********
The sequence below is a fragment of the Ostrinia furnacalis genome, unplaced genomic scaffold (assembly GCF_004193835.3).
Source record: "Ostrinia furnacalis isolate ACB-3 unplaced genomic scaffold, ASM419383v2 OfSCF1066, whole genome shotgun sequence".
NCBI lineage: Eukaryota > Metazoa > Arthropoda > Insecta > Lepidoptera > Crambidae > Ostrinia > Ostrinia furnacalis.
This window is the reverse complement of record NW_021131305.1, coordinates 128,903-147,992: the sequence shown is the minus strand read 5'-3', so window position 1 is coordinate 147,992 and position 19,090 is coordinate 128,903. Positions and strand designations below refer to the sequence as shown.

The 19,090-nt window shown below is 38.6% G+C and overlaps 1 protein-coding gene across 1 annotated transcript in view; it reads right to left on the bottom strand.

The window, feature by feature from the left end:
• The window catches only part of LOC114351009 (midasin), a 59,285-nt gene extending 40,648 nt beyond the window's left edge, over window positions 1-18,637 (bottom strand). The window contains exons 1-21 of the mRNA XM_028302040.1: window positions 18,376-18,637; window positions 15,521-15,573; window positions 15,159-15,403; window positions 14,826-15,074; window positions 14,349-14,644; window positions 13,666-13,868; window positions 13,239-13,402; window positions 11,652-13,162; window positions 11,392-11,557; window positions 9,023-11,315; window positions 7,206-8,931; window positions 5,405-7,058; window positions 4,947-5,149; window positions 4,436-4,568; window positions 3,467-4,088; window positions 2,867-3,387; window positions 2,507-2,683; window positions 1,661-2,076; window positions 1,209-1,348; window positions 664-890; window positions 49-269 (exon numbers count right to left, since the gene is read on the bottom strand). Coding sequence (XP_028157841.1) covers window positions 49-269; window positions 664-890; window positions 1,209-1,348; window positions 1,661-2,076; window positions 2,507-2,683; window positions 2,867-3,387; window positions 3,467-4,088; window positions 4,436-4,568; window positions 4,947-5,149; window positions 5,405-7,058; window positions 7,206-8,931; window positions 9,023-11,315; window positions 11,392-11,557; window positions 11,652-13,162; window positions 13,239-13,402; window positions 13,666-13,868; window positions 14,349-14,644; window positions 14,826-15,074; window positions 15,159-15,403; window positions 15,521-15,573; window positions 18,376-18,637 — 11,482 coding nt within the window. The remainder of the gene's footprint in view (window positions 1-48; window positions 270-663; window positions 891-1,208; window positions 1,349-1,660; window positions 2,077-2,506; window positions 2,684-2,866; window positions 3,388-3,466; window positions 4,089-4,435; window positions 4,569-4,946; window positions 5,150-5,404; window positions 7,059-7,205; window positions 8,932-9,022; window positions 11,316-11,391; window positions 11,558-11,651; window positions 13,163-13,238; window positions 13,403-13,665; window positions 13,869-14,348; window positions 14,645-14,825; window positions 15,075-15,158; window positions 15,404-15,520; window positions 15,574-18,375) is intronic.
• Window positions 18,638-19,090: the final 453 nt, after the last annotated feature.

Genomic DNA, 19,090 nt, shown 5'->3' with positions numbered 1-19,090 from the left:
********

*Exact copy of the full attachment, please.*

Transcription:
The sequence below is a fragment of the Ostrinia furnacalis genome, unplaced genomic scaffold (assembly GCF_004193835.3).
Source record: "Ostrinia furnacalis isolate ACB-3 unplaced genomic scaffold, ASM419383v2 OfSCF1066, whole genome shotgun sequence".
NCBI lineage: Eukaryota > Metazoa > Arthropoda > Insecta > Lepidoptera > Crambidae > Ostrinia > Ostrinia furnacalis.
This window is the reverse complement of record NW_021131305.1, coordinates 128,903-147,992: the sequence shown is the minus strand read 5'-3', so window position 1 is coordinate 147,992 and position 19,090 is coordinate 128,903. Positions and strand designations below refer to the sequence as shown.

The 19,090-nt window shown below is 38.6% G+C and overlaps 1 protein-coding gene across 1 annotated transcript in view; it reads right to left on the bottom strand.

The window, feature by feature from the left end:
• The window catches only part of LOC114351009 (midasin), a 59,285-nt gene extending 40,648 nt beyond the window's left edge, over window positions 1-18,637 (bottom strand). The window contains exons 1-21 of the mRNA XM_028302040.1: window positions 18,376-18,637; window positions 15,521-15,573; window positions 15,159-15,403; window positions 14,826-15,074; window positions 14,349-14,644; window positions 13,666-13,868; window positions 13,239-13,402; window positions 11,652-13,162; window positions 11,392-11,557; window positions 9,023-11,315; window positions 7,206-8,931; window positions 5,405-7,058; window positions 4,947-5,149; window positions 4,436-4,568; window positions 3,467-4,088; window positions 2,867-3,387; window positions 2,507-2,683; window positions 1,661-2,076; window positions 1,209-1,348; window positions 664-890; window positions 49-269 (exon numbers count right to left, since the gene is read on the bottom strand). Coding sequence (XP_028157841.1) covers window positions 49-269; window positions 664-890; window positions 1,209-1,348; window positions 1,661-2,076; window positions 2,507-2,683; window positions 2,867-3,387; window positions 3,467-4,088; window positions 4,436-4,568; window positions 4,947-5,149; window positions 5,405-7,058; window positions 7,206-8,931; window positions 9,023-11,315; window positions 11,392-11,557; window positions 11,652-13,162; window positions 13,239-13,402; window positions 13,666-13,868; window positions 14,349-14,644; window positions 14,826-15,074; window positions 15,159-15,403; window positions 15,521-15,573; window positions 18,376-18,637 — 11,482 coding nt within the window. The remainder of the gene's footprint in view (window positions 1-48; window positions 270-663; window positions 891-1,208; window positions 1,349-1,660; window positions 2,077-2,506; window positions 2,684-2,866; window positions 3,388-3,466; window positions 4,089-4,435; window positions 4,569-4,946; window positions 5,150-5,404; window positions 7,059-7,205; window positions 8,932-9,022; window positions 11,316-11,391; window positions 11,558-11,651; window positions 13,163-13,238; window positions 13,403-13,665; window positions 13,869-14,348; window positions 14,645-14,825; window positions 15,075-15,158; window positions 15,404-15,520; window positions 15,574-18,375) is intronic.
• Window positions 18,638-19,090: the final 453 nt, after the last annotated feature.

Genomic DNA, 19,090 nt, shown 5'->3' with positions numbered 1-19,090 from the left: